Why Porland isn’t Easily Replicable

For anyone interested in cities, Portland, Oregon, is the model to follow. The Pearl District is world-famous for its redevelopment of old warehouses into a funky downtown neighbourhood. The city boasts legendary coffee, hip hotels and even a tv show called Portlandia. There is free transit downtown and a gondola to one of the universities. Portland is home to real estate agents that specialize in finding homes for people who cycle and don’t own cars. There are food trucks, community gardens, green buildings, tent cities, neighborhood repair projects and on and on. In short, it’s a hub of city-building innovation.

Can we simply import these ideas to Geneva and hope that they take root? If we build community gardens and hip coffee shops will young people flock to our region and help us to rebuild our economy? I wish it was that easy.

The foundation of Portland’s success is the urban growth boundary (UGB), which was established by state legislation in the 1970s at the behest of a coalition of environmentally-minded local citizens and politicians. The UGB acts like a container for urban sprawl, prohibiting the region from developing farmland and growing ever-outward. The effect of the UBG on real estate is that the value of land inside the boundary increases significantly. Redeveloping unused sites within the city, building houses on smaller lots, or infilling vacant land become more economically viable options when land is scarce. Without a UGB, land on the urban fringe is often the cheapest option for building new homes and so the housing market typically moves outward instead.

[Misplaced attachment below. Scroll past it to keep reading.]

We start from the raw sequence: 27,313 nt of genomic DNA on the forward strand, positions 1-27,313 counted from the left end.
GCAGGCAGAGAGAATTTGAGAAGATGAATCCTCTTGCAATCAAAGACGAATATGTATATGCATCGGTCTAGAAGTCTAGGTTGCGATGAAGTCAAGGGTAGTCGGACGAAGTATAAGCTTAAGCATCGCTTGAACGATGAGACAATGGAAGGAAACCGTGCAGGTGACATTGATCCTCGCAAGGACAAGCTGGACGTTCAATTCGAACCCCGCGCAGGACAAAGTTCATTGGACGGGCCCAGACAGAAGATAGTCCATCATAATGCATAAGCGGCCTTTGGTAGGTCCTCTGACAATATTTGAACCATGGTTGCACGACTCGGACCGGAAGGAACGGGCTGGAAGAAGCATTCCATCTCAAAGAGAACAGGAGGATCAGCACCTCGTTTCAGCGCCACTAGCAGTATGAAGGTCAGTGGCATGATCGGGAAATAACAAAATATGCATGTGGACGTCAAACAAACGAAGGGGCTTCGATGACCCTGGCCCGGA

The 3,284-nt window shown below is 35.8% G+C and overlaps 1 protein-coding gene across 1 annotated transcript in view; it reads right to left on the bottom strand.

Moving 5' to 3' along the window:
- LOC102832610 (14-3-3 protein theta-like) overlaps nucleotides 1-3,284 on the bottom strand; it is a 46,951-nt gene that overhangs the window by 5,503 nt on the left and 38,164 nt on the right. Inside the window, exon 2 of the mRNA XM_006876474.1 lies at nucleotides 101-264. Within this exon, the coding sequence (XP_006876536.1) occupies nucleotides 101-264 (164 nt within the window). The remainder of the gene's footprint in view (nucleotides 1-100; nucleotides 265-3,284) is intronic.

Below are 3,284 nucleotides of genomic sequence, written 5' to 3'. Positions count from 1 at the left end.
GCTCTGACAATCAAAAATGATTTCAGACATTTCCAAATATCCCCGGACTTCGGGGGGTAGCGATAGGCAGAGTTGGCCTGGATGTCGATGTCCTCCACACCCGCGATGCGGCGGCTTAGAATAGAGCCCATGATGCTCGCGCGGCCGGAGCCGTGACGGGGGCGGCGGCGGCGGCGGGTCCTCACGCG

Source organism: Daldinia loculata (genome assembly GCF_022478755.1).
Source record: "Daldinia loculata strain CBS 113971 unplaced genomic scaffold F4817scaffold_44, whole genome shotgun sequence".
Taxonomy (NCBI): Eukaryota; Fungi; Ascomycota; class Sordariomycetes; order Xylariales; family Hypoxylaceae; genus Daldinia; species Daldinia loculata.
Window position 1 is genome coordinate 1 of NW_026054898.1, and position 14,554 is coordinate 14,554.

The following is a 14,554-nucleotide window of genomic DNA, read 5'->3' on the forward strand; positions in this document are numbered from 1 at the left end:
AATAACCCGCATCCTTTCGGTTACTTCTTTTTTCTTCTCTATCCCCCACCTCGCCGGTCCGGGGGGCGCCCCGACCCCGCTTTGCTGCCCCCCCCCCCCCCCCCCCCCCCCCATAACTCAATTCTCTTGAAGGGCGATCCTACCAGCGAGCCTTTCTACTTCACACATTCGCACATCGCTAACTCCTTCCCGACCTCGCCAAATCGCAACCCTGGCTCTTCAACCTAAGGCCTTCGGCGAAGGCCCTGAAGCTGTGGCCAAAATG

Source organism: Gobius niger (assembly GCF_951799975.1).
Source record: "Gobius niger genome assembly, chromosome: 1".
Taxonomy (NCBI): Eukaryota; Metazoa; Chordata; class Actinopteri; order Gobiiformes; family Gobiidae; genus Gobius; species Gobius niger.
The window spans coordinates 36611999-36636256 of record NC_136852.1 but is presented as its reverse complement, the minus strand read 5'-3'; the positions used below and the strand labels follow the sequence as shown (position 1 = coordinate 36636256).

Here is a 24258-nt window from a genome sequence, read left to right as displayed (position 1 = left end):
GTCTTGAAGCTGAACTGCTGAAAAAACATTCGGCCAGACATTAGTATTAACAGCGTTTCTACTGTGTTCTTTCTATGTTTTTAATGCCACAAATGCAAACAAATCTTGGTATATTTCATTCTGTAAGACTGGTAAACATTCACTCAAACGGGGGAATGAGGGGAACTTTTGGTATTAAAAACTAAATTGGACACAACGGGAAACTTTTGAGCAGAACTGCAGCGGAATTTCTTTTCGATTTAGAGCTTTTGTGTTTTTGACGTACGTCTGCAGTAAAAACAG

As a result of increasing the density within the existing footprint of the region, Portland has been creating a more walkable and pedestrian oriented built environment. It is the dense, walkable built environment that creates opportunities for new businesses, community groups or ways of living to flourish. In short, the growth boundary set the stage by limiting the options for car-oriented, mall-based living.

Obviously, this is an oversimplification on my part. It’s not just about density and walkability. But those are key pieces of the equation. Any city that wants to embrace and build a uniquely urban community needs to reverse the economic incentives for sprawl and figure out how to encourage more people to get out of their cars.

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2 thoughts on “Why Porland isn’t Easily Replicable

  1. This is a very good analysis of “The City that Works”. The key is the regional approach focused on Oregon Metro but State mandates help in terms of requiring the UGB, establishing minimum density gradients radiating from the core and specification of the housing mix, biasing multiple family. This combination of mandates and incentives leaves municipalities with lots of room to be creative and respond in their own ways.

    Gary

    • Great point, Gary. I didn’t realize that the State was involved to such a large extent in shaping development. Very cool!

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